Instructor(s): F. Halbouni
Area: Humanities, Social and Behavioral Sciences.

AS.070.233. Africa as Laboratory. 3.00 Credits.

Africa, as anthropologists have noted, has long been a “laboratory of the future.” By tracing the intersections of technology and politics, this class considers the various experiments in oppression and liberation that have unfolded within it. Following a broad historical arc, we begin with colonial medicine, racial science, and urban planning; move to national infrastructures and postcolonial resource extractions; and finally consider contemporary African engagements with consumer technology.
Instructor(s): M. Degani
Area: Humanities, Social and Behavioral Sciences
Writing Intensive.

AS.070.241. African Cities. 3.00 Credits.

Over the past two decades, African cities have absorbed rapid population increase without accompanying economic growth. Students will review the major challenges of this mode of urbanization and explore the vibrant ways residents have sought to meet them. Following anthropology’s commitment to lived experience, we will track these issues through the twists and turns of everyday life, and consider what they may say about urbanity more broadly in the 21st century. Topics include livelihood, the built environment, conflict and membership, and popular culture.
Instructor(s): M. Degani
Area: Humanities, Social and Behavioral Sciences
Writing Intensive.

AS.070.259. Gift and Sacrifice. 3.00 Credits.

How do gifts become the foundation of society? How does the fetish take control over a person? What is the meaning of the ritual sacrifice of living beings and things? The course will explore classical and contemporary anthropological explorations of circulation, exchange, of power, dread and desire.
Instructor(s): J. Obarrio
Area: Humanities, Social and Behavioral Sciences.

AS.070.262. Cuban Intellectuals, Cinema, and the State. 3.00 Credits.

This course examines the relationship between intellectuals and the Cuban state, focusing on how cinema and other arts have been mobilized both as propaganda and as sites for social criticism. Screenings are required for this course and will take place on Tuesdays from 7 pm to 9:30 pm. Cross-list: Film and Media Studies, PLAS, Romance Languages.
Instructor(s): L. Humphreys
Area: Humanities, Social and Behavioral Sciences.

AS.070.264. Discover Hopkins: What is Scientific Experimentation?. 2.00 Credits.

How do scientists design and conduct experiments? In what ways experimental results advance our understanding of scientific theories? In this introductory course, we will discuss how experimentation contributes to scientific knowledge making. Reading a number of key articles, we will explore the ways in which an experimental model is developed in behavioral neuroscience. We will discuss how neurobiologists interpret psychological concepts and theories by drawing on animal experimentation.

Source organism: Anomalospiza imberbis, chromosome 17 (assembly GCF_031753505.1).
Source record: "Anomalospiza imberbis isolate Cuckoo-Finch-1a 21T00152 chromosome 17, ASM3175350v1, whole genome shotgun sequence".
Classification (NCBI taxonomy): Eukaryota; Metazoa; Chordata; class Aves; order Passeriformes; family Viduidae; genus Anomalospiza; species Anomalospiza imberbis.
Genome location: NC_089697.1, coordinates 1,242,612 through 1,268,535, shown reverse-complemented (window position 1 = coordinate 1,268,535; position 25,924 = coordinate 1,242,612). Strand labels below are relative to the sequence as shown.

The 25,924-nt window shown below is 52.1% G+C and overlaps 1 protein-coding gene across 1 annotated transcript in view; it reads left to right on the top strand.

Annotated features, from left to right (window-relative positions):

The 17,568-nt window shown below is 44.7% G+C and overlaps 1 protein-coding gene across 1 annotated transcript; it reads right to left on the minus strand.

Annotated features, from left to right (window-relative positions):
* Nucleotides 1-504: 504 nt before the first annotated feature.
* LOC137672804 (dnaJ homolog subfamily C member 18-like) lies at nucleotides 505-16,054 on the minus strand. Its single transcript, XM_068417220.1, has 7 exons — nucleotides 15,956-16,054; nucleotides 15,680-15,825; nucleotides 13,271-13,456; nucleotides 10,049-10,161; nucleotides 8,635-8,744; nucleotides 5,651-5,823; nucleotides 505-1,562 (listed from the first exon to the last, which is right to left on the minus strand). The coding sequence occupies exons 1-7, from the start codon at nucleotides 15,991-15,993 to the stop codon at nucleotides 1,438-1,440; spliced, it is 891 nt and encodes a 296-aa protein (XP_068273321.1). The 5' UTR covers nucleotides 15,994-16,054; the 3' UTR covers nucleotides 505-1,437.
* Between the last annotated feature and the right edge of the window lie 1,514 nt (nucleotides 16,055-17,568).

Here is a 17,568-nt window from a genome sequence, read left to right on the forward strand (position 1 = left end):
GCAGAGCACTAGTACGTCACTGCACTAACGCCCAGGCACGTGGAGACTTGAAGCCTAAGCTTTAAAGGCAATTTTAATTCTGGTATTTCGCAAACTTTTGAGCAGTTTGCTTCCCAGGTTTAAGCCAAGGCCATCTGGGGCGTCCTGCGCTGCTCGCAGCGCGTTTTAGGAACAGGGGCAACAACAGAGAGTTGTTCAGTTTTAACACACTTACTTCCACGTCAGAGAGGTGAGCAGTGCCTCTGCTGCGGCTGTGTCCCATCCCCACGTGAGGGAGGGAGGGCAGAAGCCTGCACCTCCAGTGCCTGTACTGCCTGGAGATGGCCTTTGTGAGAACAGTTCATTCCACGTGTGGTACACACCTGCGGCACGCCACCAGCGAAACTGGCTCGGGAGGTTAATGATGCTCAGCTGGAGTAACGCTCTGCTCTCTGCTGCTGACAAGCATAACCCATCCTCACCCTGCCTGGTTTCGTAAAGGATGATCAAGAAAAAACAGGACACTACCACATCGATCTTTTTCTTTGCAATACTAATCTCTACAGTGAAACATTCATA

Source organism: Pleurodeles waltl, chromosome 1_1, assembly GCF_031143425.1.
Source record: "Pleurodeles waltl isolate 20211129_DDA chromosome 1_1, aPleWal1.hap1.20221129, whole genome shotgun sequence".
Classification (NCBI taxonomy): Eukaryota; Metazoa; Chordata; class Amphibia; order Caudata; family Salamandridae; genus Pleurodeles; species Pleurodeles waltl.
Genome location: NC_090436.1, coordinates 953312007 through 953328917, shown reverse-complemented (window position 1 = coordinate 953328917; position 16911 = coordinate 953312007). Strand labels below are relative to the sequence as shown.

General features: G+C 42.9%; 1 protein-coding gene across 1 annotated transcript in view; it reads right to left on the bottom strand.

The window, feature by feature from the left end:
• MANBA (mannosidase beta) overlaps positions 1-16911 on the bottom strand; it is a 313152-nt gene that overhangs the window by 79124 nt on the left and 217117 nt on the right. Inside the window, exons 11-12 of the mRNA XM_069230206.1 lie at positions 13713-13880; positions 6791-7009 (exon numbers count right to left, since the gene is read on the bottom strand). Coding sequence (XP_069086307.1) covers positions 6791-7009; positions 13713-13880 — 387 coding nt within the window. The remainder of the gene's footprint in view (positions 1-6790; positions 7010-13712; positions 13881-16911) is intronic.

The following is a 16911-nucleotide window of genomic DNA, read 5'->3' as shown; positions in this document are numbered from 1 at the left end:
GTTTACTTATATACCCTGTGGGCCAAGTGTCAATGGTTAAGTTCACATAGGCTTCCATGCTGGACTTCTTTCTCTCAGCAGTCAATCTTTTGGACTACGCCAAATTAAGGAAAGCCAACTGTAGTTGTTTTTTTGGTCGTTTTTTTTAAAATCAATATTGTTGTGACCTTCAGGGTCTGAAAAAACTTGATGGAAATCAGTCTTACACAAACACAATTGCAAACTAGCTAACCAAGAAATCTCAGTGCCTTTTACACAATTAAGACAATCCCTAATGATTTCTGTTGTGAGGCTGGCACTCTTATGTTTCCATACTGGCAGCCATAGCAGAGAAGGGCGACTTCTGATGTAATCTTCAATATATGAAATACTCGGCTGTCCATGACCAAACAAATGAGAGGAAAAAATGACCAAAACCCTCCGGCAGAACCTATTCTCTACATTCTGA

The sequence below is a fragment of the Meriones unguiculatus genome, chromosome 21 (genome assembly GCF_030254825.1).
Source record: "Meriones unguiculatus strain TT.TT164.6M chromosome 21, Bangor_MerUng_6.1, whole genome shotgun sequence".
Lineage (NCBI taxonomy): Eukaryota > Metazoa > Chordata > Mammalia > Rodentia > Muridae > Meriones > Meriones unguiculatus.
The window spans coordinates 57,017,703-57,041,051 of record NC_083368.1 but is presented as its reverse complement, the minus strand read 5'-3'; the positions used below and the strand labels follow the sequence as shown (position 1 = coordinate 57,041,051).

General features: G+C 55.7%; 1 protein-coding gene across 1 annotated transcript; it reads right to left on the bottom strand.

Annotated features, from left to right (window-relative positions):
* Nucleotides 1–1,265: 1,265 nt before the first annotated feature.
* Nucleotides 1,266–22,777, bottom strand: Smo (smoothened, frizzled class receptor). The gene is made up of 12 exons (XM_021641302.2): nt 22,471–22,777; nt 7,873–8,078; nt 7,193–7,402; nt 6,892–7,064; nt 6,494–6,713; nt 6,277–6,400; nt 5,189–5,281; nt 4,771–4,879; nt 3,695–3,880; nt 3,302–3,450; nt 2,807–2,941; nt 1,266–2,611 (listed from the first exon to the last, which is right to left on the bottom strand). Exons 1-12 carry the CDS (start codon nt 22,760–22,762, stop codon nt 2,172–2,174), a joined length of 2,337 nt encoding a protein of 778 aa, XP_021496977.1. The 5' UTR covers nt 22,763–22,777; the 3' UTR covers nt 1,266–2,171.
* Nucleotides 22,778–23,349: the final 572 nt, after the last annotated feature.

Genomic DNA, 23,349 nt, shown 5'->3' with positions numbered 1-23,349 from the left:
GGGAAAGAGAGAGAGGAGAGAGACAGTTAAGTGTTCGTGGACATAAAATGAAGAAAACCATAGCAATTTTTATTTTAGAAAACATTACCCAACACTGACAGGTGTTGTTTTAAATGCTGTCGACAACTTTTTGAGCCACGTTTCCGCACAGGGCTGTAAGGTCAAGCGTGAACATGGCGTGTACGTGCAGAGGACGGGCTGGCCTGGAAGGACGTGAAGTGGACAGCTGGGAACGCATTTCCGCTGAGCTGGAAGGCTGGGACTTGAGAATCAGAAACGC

Instructor(s): B. Polat
Area: Humanities, Natural Sciences.

AS.070.268. Anthropology of Health and Disease. 3.00 Credits.

This course offers a wide-ranging study of the problems of disease and health, including the areas of birth and reproduction, poverty and local ecologies of care, death and dying, and sexuality. Considering these areas across world regions, this course invites students to question the lines of normal and abnormal, the margins of institutions, the measures of success in global health, and the transformation of living and dying in relation to violence, institutional failure, and new technologies.
Instructor(s): C. Han
Area: Humanities, Social and Behavioral Sciences
Writing Intensive.

AS.070.271. Media, Culture, and Publics. 3.00 Credits.

How do media shape local and global publics? This course examines methodological and theoretical accounts of media and its impact on ideologies and practices of nationalism, religion, citizenship, and socialism.
Instructor(s): L. Humphreys
Area: Humanities, Social and Behavioral Sciences.

AS.070.273. Ethnographies. 3.00 Credits.

What does it mean to translate the field onto the page? This course explores the craft of ethnography and its relationship to anthropological knowledge. Reading a series of classic and contemporary works, and engaging in our own writing experiments, we attend to the knotty problem of rendering lived experience, attending to narrative, voice, structure, and the relationship between description and analysis.
Instructor(s): M. Degani
Area: Humanities, Social and Behavioral Sciences
Writing Intensive.

AS.070.275. Reproduction, Kinship, and the State. 3.00 Credits.

What makes a relative? How are reproductive futures made and unmade? This course takes reproduction as site to examine the interplay of kinship relationships and the state. We will take topics including adoption, gay parenting, the medical and social aspects of childbirth, and reproductive technologies to explore how reproductive futures are unevenly distributed, endured, aspired to, and re-made.
Instructor(s): C. Han; C. Sufrin
Area: Humanities, Social and Behavioral Sciences
Writing Intensive.

AS.070.277. Contested Indigeneity. 3.00 Credits.

This course will introduce students to the diversity of indigenous peoples and their situations globally, as well as to their agency and innovation in grappling with challenges across a range of social systems, political contexts, and ecological conditions. Cross-list: PLAS
Instructor(s): E. Cervone
Area: Humanities, Social and Behavioral Sciences
Writing Intensive.

AS.070.279. Ecological Anthropology. 3.00 Credits.